A new phishing campaign is sending thousands of ominous-looking emails which contain links and personal information to trick victims into installing a brand new type of malware.
It looks like the email comes from a legitimate email address and domain name, and raises very few irregularities. The email includes a demand for money for an arbitrary service, along with a link which purports to be an “overdue invoice.”
If you click the link and open the file, you’ll become the latest victim of ransomware. This malware encrypts your files and locks you out of your PC until you pay the demanded ransom. The longer you wait, the larger the ransom becomes.
A couple of days ago, a PC user received an email, which included his home address from some eight years earlier. There was not much to think about, however, then the BBC News reported that some of their staffers had also received similar looking emails. After contacting the company named in the email which demanded money, that was purportedly owed.
“We’re just as much victims as those who got the emails,” said a person at the company.
The Ludlow, UK-based company said that they began receiving phone calls and emails earlier this week, but stressed that the phishing emails were not from the company.
According to BBC, some other companies were also implicated by the scam. BBC reported that they had “more than 150 calls from people who don’t owe us money.”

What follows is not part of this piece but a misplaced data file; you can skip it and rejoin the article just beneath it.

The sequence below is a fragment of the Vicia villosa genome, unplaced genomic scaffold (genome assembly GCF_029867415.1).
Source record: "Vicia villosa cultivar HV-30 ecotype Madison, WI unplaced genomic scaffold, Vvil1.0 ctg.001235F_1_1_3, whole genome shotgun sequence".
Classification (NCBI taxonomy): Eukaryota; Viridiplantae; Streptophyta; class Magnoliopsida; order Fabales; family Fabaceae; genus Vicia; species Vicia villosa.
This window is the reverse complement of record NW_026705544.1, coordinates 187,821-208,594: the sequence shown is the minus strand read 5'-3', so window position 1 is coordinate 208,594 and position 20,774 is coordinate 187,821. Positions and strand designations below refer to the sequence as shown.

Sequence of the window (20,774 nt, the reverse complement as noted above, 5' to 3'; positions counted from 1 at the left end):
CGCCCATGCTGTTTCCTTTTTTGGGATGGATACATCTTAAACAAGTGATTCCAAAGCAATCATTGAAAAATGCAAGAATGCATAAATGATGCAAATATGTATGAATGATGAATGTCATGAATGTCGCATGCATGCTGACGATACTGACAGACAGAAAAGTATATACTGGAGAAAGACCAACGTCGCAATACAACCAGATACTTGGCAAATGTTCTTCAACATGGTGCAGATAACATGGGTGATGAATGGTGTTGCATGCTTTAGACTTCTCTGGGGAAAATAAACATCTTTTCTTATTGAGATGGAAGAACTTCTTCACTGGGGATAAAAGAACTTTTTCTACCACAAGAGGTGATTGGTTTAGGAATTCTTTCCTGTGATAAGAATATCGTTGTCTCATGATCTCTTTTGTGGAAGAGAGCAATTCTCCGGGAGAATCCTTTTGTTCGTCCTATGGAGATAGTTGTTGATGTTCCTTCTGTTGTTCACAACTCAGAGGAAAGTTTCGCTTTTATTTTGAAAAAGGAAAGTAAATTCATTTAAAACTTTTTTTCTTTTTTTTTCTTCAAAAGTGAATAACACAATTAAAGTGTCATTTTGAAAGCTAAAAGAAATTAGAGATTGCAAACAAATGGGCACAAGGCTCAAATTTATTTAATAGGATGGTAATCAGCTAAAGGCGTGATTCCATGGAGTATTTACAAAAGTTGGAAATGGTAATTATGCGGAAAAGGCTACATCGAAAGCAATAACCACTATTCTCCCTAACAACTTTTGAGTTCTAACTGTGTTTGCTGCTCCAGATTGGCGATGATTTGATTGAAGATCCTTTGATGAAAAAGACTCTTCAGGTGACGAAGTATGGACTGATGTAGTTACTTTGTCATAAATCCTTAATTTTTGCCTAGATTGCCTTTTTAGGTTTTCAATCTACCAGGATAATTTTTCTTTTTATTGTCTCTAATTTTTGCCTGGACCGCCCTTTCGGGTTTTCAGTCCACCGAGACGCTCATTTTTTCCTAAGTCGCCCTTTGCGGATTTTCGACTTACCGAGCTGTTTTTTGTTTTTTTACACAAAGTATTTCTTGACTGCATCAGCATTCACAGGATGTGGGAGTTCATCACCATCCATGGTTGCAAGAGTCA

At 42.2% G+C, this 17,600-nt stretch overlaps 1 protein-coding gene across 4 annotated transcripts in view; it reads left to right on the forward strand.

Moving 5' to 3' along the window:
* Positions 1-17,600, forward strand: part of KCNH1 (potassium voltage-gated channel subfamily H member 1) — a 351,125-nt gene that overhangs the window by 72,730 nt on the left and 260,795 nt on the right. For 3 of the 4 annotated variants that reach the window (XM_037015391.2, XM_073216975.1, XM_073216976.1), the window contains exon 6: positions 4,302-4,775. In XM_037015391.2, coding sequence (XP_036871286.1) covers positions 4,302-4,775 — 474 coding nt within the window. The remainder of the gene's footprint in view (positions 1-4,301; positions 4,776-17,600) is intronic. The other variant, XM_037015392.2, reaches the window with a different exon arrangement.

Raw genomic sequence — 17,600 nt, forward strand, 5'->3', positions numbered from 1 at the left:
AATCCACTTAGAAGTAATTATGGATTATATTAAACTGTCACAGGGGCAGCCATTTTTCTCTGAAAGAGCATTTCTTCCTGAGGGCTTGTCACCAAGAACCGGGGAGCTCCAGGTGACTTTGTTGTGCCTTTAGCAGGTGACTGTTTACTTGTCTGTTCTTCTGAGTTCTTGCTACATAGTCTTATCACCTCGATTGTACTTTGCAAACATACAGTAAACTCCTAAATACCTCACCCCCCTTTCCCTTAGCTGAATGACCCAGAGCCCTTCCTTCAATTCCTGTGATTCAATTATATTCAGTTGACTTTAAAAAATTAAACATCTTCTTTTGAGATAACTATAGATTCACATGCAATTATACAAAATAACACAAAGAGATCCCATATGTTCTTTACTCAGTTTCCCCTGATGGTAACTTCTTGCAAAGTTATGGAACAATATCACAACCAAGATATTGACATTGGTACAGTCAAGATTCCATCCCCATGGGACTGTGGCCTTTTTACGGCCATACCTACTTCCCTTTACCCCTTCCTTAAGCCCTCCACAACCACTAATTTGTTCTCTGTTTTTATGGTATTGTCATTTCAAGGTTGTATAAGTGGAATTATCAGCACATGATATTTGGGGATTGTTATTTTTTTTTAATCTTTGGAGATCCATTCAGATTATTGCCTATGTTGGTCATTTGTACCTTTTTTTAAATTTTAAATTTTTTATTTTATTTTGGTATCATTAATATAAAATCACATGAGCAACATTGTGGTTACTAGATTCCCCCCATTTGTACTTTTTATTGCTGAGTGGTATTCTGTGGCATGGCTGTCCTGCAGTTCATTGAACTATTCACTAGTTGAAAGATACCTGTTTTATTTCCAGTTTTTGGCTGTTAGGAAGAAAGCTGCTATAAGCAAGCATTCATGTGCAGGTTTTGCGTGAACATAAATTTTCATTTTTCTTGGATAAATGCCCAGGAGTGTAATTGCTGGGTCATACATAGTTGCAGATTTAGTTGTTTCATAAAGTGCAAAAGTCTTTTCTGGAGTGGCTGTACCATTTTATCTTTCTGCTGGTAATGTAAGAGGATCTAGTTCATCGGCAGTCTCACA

The company had no idea how the hackers got people’s home addresses, but said that they had reported the incident to police.
The executive vice-president and chief security architect at security firm Bromium, Rahul Kashyap wrote that the attacker was using a “classic social engineering” technique by trying to “gain credibility by providing some reliable data that the potential victims can relate to.”
“It appears that the scammers are leveraging some sort of database that has home addresses publicly available and using this for the scam,” Kashyap explained.
Cyber criminals are moving away from enticing victims into entering their username and passwords on bogus websites in order to take over accounts. Apparently, they’re turning to ransomware that has a much higher return.
The tests in CNET’s lab in New York showed that the malware used in this ransomware attack is a variant called Maktub Locker. It is described as a “beautiful and dangerous” kind of ransomware.
According to the senior threat intelligence analyst at Dutch security firm Fox-IT, Yonathan Klijnsma the fact that the malware doesn’t need an internet connection is “pretty significant,” not least because network detection systems wouldn’t be effective.
“It means you can retrieve your mail, step on a plane, open your mail and still get hit,” he said.
The FBI reported that last year one popular variant of ransomware has cost business tens of millions in damages for lost files.
Recently, the federal agency have called on US businesses in a flash advisory in order to help agents investigate the increasing kind of malware.